As real numbers can be strictly ordered while complex numbers can't be, an object oriented language such as Ruby doesn't really consider the complex numbers as numbers. Yet Ruby has an object to handle these numbers, and it is called Complex.
For example, to create the complex number 4+3i it suffices to write
This needs two numbers which can be fractions or integers. In this last case, the complex number is a gaussian integer. This information could be useful at a dinner, who knows?
Addition, subtraction, multiplication and division are still denoted by +, -, * and /:
a=Complex(2,3) b=Complex(4,3) puts(a+b) puts(a-b) puts(a*b) puts(a/b)
These examples show that the sum, the difference and the product of two gaussian integers are gaussian too, but their quotient is not necessarily gaussian. The example with the subtraction shows that even when the result of an operation is real, Ruby does consider it as complex anyway.
To raise a complex to a power, the double asterisk is still used:
i=Complex(0,1) puts(i**2) puts(i**i)
Here and not really -1! Also, is a real number! By the way an exponent need not be a real number.
But with 0.5 as an exponent one can compute the square root of a complex number. But any complex number (except zero) has two square roots. How does Ruby choose between them? For example the square roots of 7+24i are 4+3i and -4-3i. Ruby chooses the first one. Other examples:
If -1 is seen as a real number, it has no square root at all, whereas considered as a complex number, it has two square roots, the one which is nearest to i is displayed (but it is not exactly equal to i because of roundup errors)
The two (real) numbers which are used to create a complex number are its real part and imaginary part. They can be obtained with real and imag:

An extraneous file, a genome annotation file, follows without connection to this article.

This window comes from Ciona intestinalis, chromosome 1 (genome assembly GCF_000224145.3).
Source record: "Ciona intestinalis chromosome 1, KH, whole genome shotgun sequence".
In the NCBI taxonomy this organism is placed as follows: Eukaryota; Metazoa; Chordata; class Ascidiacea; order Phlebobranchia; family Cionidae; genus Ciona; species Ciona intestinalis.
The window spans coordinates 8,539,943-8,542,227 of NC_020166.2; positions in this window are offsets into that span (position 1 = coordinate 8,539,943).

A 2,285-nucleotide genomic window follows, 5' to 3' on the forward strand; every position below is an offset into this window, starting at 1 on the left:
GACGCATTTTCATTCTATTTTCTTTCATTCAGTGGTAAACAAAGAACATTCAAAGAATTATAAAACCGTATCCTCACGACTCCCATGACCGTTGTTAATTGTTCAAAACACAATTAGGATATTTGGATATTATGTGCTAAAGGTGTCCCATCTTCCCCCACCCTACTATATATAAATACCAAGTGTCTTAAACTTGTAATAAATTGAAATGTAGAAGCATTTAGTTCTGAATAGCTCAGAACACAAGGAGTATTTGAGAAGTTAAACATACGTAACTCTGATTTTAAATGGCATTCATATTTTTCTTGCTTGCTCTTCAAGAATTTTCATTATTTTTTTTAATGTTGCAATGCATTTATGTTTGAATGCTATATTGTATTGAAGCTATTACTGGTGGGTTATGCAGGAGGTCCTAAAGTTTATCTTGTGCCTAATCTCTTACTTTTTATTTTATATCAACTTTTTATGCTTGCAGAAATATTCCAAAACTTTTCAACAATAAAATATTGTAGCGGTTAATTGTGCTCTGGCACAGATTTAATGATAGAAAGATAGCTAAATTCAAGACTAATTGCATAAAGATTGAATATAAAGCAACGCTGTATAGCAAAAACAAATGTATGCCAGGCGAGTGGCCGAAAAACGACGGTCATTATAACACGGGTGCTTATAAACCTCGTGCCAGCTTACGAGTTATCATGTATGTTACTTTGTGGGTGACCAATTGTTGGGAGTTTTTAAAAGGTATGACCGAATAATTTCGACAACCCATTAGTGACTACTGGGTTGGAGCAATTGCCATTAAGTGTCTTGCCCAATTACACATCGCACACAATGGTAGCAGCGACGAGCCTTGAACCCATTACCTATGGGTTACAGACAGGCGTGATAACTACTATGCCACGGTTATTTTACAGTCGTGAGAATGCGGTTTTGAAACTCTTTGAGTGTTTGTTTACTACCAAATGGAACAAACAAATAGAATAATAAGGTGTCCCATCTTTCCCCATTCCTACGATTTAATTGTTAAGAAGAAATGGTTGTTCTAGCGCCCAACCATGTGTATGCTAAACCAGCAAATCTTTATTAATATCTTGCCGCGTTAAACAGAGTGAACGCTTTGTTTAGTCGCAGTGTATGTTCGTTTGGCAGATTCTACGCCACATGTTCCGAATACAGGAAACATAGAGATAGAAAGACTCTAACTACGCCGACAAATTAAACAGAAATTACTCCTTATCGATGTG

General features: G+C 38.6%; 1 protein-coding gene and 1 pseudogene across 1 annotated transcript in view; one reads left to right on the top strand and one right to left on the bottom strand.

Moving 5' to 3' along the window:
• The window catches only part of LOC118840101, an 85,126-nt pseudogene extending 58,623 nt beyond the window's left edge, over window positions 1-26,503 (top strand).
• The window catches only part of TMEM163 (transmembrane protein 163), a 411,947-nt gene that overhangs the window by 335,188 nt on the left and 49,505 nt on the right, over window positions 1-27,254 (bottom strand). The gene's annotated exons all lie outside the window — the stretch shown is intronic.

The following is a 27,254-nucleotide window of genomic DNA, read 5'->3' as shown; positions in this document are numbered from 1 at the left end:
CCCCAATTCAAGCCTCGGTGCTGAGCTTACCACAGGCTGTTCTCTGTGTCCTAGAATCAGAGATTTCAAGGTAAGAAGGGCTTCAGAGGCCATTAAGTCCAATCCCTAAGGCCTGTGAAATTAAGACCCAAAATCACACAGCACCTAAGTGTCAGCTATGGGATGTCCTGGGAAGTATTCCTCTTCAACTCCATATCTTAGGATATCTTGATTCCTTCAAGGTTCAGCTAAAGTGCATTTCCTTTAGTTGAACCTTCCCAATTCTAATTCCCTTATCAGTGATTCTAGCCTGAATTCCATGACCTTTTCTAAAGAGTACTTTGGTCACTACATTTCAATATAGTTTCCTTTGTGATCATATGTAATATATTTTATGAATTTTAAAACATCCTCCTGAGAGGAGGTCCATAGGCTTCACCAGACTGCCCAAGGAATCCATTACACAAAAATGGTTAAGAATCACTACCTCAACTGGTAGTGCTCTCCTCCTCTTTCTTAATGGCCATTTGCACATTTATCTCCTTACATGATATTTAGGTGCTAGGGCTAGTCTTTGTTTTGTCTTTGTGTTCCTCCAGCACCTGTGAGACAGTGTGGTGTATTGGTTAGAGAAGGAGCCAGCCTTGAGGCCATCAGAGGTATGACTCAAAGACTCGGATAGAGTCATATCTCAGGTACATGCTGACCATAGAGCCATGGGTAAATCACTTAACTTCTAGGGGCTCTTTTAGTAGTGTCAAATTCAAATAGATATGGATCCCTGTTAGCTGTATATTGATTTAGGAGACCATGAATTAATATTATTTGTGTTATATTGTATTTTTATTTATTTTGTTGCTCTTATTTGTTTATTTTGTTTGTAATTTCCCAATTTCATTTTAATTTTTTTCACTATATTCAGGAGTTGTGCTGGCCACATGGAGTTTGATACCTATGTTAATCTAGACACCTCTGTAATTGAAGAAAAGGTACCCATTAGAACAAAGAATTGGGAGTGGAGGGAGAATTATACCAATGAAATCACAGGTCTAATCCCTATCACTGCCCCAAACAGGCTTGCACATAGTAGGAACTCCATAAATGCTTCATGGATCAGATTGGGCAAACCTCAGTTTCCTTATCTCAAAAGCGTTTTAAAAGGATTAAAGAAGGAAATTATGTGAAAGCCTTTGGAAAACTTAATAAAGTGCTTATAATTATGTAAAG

a=Complex(4,3) puts(a.real) puts(a.imag) puts(a.conj)
This example shows an othe property, the conjugate of a complex number, which, contrary to the other ones, is a complex number too.
The main properties of a complex number which are useful to geometry are its modulus and argument:
a=Complex(4,3) puts(a.abs) puts(a.arg) puts(a.polar)
The last property, polar, gives at the same time the modulus and the argument, which allows one to solve the problem from the last chapter:
a=12 b=5 z=Complex(a,b) puts(z.polar)
with require 'cmath' one can access to functions on complex numbers.
require 'cmath' t=Complex(0,Math::PI/3) w=CMath.exp(t) puts(w.real==0.5) puts(w.real-0.5) puts(w.imag==Math.sqrt(3)/2)
This example shows how legitimate it is to write for .
The hyperbolic functions are also available for the complex numbers:
require 'cmath' a=Complex(4,3) puts(CMath.cosh(a)) puts(CMath.sinh(a)) puts(CMath.tanh(a))
The inverses of the preceding function can also be applied to complex numbers:
require 'cmath' a=Complex(4,3) puts(CMath.log(a)) puts(CMath.log10(a)) puts(CMath.acosh(a)) puts(CMath.asinh(a)) puts(CMath.atanh(a))
Every complex number has a cosine, a sine and a tangent:
require 'cmath' z=Complex(4,3) puts(CMath.cos(z)) puts(CMath.sin(z)) puts(CMath.tan(z))
require 'cmath' z=Complex(4,3) puts(CMath.acos(z)) puts(CMath.asin(z)) puts(CMath.atan(z))
It is even possible to apply atan2 to a pair of complex numbers:
require 'cmath' a=Complex(4,3) b=Complex(2,1) puts(CMath.atan2(a,b))
require 'cmath' puts(CMath.atan2(-1,-1)) puts(CMath.atan2(1,1))